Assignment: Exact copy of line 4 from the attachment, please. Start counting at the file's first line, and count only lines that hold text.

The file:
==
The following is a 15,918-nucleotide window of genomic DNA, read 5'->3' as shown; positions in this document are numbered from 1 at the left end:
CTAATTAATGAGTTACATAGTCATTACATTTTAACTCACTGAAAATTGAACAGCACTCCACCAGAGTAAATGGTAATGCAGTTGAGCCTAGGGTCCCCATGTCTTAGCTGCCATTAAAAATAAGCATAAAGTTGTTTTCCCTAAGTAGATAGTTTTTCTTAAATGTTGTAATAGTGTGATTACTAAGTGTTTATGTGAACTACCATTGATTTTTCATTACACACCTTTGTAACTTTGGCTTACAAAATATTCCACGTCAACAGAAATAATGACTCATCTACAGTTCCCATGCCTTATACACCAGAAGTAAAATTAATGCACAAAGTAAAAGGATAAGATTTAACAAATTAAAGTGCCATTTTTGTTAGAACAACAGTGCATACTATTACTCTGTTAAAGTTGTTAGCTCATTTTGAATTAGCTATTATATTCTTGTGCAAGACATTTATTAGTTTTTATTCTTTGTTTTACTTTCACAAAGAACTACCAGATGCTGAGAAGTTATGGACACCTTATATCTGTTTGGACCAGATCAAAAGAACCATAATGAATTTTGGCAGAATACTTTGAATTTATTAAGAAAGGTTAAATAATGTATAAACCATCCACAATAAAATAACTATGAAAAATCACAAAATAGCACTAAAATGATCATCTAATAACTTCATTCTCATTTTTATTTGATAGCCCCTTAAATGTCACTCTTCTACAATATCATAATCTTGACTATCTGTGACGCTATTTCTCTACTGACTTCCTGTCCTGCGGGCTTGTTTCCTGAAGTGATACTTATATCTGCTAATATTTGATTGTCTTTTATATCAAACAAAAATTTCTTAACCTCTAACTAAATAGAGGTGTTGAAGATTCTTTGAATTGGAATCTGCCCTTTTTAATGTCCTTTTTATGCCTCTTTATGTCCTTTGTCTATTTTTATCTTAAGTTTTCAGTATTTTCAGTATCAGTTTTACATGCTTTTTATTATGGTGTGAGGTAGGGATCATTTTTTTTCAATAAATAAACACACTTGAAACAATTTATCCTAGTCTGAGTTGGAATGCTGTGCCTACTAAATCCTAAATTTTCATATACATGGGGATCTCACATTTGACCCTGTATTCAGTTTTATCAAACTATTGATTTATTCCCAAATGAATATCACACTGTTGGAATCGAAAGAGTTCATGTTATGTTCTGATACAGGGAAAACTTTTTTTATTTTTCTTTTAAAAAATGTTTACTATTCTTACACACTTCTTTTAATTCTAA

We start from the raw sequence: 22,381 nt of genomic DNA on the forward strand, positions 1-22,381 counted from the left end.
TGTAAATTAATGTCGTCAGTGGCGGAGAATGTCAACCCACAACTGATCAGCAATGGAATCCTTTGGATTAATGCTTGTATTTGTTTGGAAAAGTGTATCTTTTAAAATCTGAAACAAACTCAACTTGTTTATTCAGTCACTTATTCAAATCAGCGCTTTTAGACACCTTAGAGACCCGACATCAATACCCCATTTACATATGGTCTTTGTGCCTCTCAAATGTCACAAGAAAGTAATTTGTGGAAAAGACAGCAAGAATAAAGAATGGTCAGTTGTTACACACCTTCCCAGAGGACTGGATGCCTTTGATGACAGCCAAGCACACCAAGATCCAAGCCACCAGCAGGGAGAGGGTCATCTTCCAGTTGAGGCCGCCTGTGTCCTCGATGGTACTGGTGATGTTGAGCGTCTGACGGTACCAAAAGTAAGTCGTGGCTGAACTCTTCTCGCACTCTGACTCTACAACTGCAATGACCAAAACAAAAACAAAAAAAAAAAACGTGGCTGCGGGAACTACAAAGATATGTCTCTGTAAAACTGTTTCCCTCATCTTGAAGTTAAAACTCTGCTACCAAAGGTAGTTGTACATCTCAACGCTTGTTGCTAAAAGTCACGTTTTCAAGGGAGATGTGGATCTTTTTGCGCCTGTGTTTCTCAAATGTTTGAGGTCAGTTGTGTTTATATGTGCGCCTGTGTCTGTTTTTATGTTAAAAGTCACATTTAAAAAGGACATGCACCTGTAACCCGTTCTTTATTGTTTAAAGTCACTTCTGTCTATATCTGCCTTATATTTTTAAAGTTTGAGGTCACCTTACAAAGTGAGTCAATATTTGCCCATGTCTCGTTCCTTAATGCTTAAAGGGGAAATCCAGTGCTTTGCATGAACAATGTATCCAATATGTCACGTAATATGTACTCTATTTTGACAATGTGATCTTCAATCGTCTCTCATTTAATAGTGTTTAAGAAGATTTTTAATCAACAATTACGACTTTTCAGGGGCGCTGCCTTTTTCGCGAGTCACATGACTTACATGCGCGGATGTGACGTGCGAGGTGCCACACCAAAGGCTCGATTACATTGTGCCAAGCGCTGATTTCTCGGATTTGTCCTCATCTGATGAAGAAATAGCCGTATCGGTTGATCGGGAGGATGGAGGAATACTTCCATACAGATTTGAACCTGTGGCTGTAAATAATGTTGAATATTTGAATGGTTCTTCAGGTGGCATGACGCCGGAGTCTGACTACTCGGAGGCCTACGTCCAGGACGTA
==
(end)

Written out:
TGTAAATTAATGTCGTCAGTGGCGGAGAATGTCAACCCACAACTGATCAGCAATGGAATCCTTTGGATTAATGCTTGTATTTGTTTGGAAAAGTGTATCTTTTAAAATCTGAAACAAACTCAACTTGTTTATTCAGTCACTTATTCAAATCAGCGCTTTTAGACACCTTAGAGACCCGACATCAATACCCCATTTACATATGGTCTTTGTGCCTCTCAAATGTCACAAGAAAGTAATTTGTGGAAAAGACAGCAAGAATAAAGAATGGTCAGTTGTTACACACCTTCCCAGAGGACTGGATGCCTTTGATGACAGCCAAGCACACCAAGATCCAAGCCACCAGCAGGGAGAGGGTCATCTTCCAGTTGAGGCCGCCTGTGTCCTCGATGGTACTGGTGATGTTGAGCGTCTGACGGTACCAAAAGTAAGTCGTGGCTGAACTCTTCTCGCACTCTGACTCTACAACTGCAATGACCAAAACAAAAACAAAAAAAAAAAACGTGGCTGCGGGAACTACAAAGATATGTCTCTGTAAAACTGTTTCCCTCATCTTGAAGTTAAAACTCTGCTACCAAAGGTAGTTGTACATCTCAACGCTTGTTGCTAAAAGTCACGTTTTCAAGGGAGATGTGGATCTTTTTGCGCCTGTGTTTCTCAAATGTTTGAGGTCAGTTGTGTTTATATGTGCGCCTGTGTCTGTTTTTATGTTAAAAGTCACATTTAAAAAGGACATGCACCTGTAACCCGTTCTTTATTGTTTAAAGTCACTTCTGTCTATATCTGCCTTATATTTTTAAAGTTTGAGGTCACCTTACAAAGTGAGTCAATATTTGCCCATGTCTCGTTCCTTAATGCTTAAAGGGGAAATCCAGTGCTTTGCATGAACAATGTATCCAATATGTCACGTAATATGTACTCTATTTTGACAATGTGATCTTCAATCGTCTCTCATTTAATAGTGTTTAAGAAGATTTTTAATCAACAATTACGACTTTTCAGGGGCGCTGCCTTTTTCGCGAGTCACATGACTTACATGCGCGGATGTGACGTGCGAGGTGCCACACCAAAGGCTCGATTACATTGTGCCAAGCGCTGATTTCTCGGATTTGTCCTCATCTGATGAAGAAATAGCCGTATCGGTTGATCGGGAGGATGGAGGAATACTTCCATACAGATTTGAACCTGTGGCTGTAAATAATGTTGAATATTTGAATGGTTCTTCAGGTGGCATGACGCCGGAGTCTGACTACTCGGAGGCCTACGTCCAGGACGTA